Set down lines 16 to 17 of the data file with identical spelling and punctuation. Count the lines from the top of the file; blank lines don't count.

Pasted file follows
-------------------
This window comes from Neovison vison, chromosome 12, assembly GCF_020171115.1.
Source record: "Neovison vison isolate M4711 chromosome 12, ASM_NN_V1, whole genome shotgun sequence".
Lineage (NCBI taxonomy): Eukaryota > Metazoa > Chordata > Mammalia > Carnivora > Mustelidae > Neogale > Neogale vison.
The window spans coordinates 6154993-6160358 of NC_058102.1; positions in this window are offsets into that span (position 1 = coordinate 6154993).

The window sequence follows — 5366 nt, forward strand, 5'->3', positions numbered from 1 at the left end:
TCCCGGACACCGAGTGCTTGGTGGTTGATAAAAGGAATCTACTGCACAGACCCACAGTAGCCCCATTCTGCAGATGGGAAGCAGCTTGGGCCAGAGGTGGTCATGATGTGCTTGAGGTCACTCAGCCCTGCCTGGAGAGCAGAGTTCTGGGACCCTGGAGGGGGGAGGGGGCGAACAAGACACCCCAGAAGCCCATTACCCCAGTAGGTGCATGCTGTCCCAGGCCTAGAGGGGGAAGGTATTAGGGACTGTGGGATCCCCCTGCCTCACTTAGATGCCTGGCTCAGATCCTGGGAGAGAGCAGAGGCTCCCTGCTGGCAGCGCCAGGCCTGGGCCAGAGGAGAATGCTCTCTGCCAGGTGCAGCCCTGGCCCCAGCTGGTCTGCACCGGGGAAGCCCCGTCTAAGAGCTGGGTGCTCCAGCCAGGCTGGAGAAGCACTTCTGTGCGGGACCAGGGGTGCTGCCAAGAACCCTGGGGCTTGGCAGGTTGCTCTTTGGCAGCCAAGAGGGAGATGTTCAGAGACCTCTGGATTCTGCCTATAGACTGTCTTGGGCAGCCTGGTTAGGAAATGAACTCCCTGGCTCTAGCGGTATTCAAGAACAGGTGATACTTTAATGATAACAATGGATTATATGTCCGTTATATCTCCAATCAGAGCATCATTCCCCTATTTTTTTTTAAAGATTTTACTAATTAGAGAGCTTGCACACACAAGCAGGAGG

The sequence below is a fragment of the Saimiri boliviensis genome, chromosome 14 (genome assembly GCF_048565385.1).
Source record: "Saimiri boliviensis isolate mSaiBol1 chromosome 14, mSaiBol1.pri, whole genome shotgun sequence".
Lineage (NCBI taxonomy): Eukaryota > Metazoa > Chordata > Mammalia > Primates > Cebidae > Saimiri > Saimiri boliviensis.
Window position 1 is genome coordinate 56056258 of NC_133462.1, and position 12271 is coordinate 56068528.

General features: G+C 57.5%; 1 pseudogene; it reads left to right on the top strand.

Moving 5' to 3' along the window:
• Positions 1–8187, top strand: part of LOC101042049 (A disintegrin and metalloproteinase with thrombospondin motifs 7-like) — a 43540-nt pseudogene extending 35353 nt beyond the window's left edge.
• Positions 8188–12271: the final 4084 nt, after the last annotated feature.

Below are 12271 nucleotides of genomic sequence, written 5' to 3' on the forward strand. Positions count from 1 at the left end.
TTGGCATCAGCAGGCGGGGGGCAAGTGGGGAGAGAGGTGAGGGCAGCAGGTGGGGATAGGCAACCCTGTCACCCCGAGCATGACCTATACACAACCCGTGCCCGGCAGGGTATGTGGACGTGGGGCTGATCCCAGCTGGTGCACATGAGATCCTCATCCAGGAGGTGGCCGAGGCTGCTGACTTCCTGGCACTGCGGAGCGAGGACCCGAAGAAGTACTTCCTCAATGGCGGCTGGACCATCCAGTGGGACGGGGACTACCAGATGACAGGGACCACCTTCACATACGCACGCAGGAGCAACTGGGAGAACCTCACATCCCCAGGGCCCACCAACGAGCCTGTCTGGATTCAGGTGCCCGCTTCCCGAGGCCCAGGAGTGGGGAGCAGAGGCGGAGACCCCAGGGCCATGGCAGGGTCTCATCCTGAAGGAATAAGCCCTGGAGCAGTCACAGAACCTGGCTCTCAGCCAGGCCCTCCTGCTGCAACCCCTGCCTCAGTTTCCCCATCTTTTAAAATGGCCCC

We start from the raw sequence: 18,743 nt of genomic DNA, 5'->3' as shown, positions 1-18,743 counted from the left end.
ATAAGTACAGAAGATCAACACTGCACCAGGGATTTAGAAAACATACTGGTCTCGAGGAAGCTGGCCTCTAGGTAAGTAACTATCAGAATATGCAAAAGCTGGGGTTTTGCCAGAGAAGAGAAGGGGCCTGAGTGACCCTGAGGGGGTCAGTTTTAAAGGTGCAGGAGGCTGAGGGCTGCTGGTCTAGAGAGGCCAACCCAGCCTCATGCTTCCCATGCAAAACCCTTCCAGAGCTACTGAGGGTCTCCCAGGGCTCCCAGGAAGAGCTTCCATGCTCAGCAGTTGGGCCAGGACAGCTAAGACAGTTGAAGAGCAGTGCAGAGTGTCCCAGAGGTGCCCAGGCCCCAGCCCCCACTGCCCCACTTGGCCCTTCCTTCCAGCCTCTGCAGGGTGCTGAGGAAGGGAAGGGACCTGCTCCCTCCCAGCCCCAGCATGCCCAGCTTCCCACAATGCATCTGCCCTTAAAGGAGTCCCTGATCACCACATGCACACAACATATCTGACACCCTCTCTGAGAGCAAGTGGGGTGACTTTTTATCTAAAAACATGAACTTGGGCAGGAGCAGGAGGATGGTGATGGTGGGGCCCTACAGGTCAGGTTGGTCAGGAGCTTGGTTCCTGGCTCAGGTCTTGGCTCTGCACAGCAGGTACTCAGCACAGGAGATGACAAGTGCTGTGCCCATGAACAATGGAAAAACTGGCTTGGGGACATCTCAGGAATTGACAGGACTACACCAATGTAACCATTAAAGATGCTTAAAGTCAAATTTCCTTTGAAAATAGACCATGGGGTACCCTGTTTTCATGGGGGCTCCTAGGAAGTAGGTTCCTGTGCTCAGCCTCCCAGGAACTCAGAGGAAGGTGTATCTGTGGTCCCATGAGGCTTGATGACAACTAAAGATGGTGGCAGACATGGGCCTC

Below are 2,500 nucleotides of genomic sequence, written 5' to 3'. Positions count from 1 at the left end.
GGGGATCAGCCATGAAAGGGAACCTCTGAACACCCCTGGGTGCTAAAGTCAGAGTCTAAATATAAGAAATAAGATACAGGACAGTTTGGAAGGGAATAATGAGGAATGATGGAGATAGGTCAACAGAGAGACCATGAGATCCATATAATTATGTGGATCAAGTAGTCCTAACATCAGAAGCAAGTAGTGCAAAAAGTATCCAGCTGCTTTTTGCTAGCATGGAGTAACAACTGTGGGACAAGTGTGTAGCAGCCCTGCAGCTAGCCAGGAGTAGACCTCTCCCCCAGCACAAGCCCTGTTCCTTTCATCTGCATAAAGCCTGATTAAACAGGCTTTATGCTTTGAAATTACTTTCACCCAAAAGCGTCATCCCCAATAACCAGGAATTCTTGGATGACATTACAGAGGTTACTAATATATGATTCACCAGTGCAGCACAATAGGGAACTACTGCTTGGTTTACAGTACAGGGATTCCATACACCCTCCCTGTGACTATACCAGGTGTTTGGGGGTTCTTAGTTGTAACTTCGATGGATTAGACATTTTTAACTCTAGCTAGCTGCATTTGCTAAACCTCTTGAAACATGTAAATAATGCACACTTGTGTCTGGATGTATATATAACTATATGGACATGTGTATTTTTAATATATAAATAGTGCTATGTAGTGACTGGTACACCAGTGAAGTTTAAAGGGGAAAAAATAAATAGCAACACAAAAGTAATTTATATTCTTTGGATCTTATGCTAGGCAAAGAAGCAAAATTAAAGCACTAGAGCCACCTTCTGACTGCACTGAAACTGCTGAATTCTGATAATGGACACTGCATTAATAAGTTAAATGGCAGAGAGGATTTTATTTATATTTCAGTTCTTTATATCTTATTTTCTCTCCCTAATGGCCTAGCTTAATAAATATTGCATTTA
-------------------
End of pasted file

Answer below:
TTGGCATCAGCAGGCGGGGGGCAAGTGGGGAGAGAGGTGAGGGCAGCAGGTGGGGATAGGCAACCCTGTCACCCCGAGCATGACCTATACACAACCCGTGCCCGGCAGGGTATGTGGACGTGGGGCTGATCCCAGCTGGTGCACATGAGATCCTCATCCAGGAGGTGGCCGAGGCTGCTGACTTCCTGGCACTGCGGAGCGAGGACCCGAAGAAGTACTTCCTCAATGGCGGCTGGACCATCCAGTGGGACGGGGACTACCAGATGACAGGGACCACCTTCACATACGCACGCAGGAGCAACTGGGAGAACCTCACATCCCCAGGGCCCACCAACGAGCCTGTCTGGATTCAGGTGCCCGCTTCCCGAGGCCCAGGAGTGGGGAGCAGAGGCGGAGACCCCAGGGCCATGGCAGGGTCTCATCCTGAAGGAATAAGCCCTGGAGCAGTCACAGAACCTGGCTCTCAGCCAGGCCCTCCTGCTGCAACCCCTGCCTCAGTTTCCCCATCTTTTAAAATGGCCCC

We start from the raw sequence: 18,743 nt of genomic DNA, 5'->3' as shown, positions 1-18,743 counted from the left end.